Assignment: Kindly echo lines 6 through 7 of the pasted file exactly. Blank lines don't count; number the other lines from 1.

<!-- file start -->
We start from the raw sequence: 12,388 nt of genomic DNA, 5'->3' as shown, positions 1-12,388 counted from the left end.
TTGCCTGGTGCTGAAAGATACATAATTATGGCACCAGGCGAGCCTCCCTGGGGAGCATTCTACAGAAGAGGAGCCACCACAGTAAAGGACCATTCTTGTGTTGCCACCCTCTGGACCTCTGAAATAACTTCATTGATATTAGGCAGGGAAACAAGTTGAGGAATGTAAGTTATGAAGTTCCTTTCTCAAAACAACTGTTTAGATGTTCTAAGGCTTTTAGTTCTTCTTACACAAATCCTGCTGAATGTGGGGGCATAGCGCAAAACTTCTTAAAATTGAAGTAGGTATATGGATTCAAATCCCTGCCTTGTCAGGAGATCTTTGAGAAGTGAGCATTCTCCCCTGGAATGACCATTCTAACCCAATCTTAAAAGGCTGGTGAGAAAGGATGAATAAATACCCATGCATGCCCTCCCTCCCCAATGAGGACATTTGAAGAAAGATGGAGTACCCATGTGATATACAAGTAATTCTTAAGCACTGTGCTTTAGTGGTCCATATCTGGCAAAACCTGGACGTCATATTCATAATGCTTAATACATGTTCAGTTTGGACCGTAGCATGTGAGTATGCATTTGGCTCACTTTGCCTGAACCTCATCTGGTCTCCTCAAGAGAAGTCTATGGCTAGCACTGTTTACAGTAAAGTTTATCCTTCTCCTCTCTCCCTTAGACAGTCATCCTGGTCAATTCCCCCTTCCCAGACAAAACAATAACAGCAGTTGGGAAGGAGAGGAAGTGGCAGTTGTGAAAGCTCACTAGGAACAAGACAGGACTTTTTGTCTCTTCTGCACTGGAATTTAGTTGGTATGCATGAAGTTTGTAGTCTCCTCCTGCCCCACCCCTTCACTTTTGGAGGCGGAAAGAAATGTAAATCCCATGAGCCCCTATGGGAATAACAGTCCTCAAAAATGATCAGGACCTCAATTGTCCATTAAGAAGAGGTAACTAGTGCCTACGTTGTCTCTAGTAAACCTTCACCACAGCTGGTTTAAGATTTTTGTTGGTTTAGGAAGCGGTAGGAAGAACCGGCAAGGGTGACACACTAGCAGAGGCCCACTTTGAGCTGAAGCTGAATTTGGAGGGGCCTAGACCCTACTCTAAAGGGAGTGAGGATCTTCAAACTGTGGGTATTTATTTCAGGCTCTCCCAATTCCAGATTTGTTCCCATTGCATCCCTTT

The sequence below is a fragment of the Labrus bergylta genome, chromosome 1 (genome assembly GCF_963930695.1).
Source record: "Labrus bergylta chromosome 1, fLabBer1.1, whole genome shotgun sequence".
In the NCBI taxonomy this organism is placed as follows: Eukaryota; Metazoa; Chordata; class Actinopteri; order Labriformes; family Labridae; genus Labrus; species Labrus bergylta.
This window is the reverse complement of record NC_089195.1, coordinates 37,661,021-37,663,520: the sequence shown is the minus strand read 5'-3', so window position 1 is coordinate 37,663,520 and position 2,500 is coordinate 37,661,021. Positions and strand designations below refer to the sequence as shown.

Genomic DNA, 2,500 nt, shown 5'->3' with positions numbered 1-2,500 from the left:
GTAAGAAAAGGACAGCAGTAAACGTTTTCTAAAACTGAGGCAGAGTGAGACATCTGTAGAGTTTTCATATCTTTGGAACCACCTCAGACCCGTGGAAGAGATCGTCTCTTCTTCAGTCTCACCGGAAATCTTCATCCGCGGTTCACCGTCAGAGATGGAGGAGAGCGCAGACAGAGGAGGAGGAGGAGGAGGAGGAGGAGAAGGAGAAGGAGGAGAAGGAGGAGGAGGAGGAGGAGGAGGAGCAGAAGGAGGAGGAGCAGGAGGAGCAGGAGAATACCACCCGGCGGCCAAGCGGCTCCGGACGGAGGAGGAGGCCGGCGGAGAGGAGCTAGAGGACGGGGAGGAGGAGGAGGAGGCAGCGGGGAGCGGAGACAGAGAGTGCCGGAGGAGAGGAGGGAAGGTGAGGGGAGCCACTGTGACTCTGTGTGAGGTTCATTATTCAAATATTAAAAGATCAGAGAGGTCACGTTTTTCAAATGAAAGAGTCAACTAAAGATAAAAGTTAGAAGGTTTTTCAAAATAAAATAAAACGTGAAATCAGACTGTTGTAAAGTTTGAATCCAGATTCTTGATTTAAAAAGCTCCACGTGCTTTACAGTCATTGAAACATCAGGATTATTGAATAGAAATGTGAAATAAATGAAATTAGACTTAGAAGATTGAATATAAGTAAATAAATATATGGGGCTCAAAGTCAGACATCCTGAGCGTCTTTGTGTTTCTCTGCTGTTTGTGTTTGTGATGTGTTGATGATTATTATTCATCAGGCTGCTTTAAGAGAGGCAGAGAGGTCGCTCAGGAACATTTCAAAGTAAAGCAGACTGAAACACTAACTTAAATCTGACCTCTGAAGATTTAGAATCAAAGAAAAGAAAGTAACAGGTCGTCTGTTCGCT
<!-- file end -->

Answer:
This window is the reverse complement of record NC_089195.1, coordinates 37,661,021-37,663,520: the sequence shown is the minus strand read 5'-3', so window position 1 is coordinate 37,663,520 and position 2,500 is coordinate 37,661,021. Positions and strand designations below refer to the sequence as shown.

Genomic DNA, 2,500 nt, shown 5'->3' with positions numbered 1-2,500 from the left: